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Repetitive Transcranial Magnetic Stimulation Versus Electroconvulsive Therapy for the Treatment of Major Depressive Disorder, A Randomized Controlled Clinical Trial

Keshtkar, Mitra MD; Ghanizadeh, Ahmad MD; Firoozabadi, Ali MD

doi: 10.1097/YCT.0b013e318221b31c
Original Studies

Introduction: Studies comparing the antidepressant effects of electroconvulsive therapy (ECT) and repetitive transcranial magnetic stimulation (rTMS) have reported mixed results. This study compared the efficacy of rTMS and ECT in adult patients with refractory major depressive disorder (MDD).

Methods: This randomized, ECT-controlled, parallel-group clinical trial analyzed the antidepressant effects of ECT and rTMS in 73 patients with MDD diagnosed according to Diagnostic and Statistical Manual of Mental Disorders, Fourth Edition criteria. The Beck Depression Inventory and Hamilton Depression Rating Scale were used to measure depression.

Results: Both ECT and rTMS significantly improved depression and suicidal behavior scores. However, ECT reduced depression and suicidal behavior scores more than rTMS. There were no significant adverse effects in the rTMS group.

Discussion: Both ECT and rTMS improved MDD in the short term, but the antidepressant efficacy of ECT was greater than rTMS. Moreover, ECT led to greater reductions in suicidal behavior than rTMS. Until strong evidence for the safety and efficacy of rTMS is available, further studies are needed to compare ECT and rTMS in terms of the long-term relapse rate and quality of life.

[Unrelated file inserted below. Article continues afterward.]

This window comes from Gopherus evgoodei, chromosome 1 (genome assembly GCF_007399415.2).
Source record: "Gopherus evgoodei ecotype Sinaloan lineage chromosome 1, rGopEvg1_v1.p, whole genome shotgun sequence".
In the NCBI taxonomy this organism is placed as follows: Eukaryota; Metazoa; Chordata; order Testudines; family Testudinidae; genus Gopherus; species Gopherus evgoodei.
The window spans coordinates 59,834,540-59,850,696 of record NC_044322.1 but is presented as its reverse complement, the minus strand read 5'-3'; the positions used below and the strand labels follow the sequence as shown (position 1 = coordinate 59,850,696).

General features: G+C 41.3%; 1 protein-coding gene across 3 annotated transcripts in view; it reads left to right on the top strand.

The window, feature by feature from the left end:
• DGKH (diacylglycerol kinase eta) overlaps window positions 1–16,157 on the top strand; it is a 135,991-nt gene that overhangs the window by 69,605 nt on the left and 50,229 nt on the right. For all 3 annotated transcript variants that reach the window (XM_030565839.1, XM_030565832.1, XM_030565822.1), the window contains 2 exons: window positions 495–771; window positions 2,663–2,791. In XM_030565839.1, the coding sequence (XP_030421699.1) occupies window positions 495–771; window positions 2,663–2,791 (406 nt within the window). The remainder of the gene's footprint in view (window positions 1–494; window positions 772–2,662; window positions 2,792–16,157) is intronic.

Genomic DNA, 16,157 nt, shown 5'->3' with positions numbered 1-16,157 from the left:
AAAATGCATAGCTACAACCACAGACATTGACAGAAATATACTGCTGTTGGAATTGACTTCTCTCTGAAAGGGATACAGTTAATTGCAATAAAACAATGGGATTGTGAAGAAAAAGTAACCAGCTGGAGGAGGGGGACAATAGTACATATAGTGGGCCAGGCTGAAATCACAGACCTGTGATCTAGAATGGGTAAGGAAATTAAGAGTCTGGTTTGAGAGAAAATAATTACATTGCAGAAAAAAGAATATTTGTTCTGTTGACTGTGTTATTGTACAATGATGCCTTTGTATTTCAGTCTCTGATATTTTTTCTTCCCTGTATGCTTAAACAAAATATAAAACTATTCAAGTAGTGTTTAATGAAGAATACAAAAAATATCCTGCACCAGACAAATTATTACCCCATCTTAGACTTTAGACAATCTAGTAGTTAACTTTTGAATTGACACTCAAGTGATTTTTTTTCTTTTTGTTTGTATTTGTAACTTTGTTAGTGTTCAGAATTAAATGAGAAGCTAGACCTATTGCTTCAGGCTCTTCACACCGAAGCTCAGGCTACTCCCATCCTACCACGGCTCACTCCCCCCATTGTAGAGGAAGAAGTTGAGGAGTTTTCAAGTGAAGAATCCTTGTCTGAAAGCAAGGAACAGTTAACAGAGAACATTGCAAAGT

From the Research Center for Psychiatry and Behavioral Sciences, and Department of Psychiatry, Shiraz University of Medical Sciences, Hafez Hospital, Shiraz, Iran.

Received for publication January 6, 2011; accepted April 18, 2011.

Reprints: Ahmad Ghanizadeh, MD, Research Center for Psychiatry and Behavioral Sciences, Department of Psychiatry, Shiraz University of Medical Sciences, Hafez Hospital, Shiraz, Iran (e-mail: ghanizad@sina.tums.ac.ir).

The authors have no conflicts of interest or financial disclosures to report.

This study was supported by Shiraz University of Medical Sciences.

This study is registered at the Iranian Registry of Clinical Trials (IRCT138902253930N1).

© 2011 Lippincott Williams & Wilkins, Inc.